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The influence of social approval and support on the maintenance behaviors of same-sex and heterosexual relationships

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Same-sex couples establish and maintain relationships for many of the reasons heterosexuals do, even without widespread acceptance. The manner in which couples maintain their relationships constitutes a subject of considerable research, though such research has primarily examined heterosexuals. Yet, two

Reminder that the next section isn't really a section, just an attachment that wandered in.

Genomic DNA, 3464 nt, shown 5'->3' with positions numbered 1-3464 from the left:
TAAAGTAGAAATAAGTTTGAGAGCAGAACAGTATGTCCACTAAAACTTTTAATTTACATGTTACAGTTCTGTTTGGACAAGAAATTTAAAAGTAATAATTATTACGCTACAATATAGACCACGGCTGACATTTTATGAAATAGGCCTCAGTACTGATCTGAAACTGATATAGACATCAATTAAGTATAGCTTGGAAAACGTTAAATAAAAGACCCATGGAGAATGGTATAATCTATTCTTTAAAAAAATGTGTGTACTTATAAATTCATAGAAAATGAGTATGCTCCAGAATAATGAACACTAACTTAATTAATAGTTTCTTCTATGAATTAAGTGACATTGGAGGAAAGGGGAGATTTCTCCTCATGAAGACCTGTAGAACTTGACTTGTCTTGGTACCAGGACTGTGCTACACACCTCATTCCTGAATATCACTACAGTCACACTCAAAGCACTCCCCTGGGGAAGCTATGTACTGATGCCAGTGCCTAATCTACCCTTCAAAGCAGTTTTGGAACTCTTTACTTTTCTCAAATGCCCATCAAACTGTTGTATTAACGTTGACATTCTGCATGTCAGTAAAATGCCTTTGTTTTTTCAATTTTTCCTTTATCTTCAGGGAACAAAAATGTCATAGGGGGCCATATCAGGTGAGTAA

Same-sex couples establish and maintain relationships for many of the reasons heterosexuals do, even without widespread acceptance. The manner in which couples maintain their relationships constitutes a subject of considerable research, though such research has primarily examined heterosexuals. Yet, two studies have evaluated relational maintenance behaviors for same-sex couples and heterosexuals: Haas and Stafford (1998, 2005). Although these studies found similarities between heterosexual and homosexual relationships, significant differences emerged involving social networks and meta-relational talk. Haas and Stafford attributed these differences to the lack of societal and legal support. The present thesis examined empirically the link between perceived social approval, and relational maintenance behaviors, focusing on differences between cross-sex and same-sex involvements. Dainton and Stafford's (1993) typology of social network compositions, measures of social approval and encouragement based on Felmlee (2001), and Canary and Stafford's (1992) five behavior relational maintenance typology tool with Haas and Stafford's (2005) measures of meta-relational talk were utilized for an online survey. A total of 157 online, geographically diverse surveys were collected from heterosexual and homosexual individuals involved stable, intimate relationships. Unique to this study, results demonstrate significant correlations between overall social approval and the use of relational maintenance behaviors for both heterosexual and same-sex couples. Previous literature has linked lack of social approval with the use of unique maintenance strategies employed by same-sex couples; however, findings from the present study do not support this. Interestingly, increases in overall social approval, not decreases, are positively correlated with the use of meta-relational talk for same-sex couples.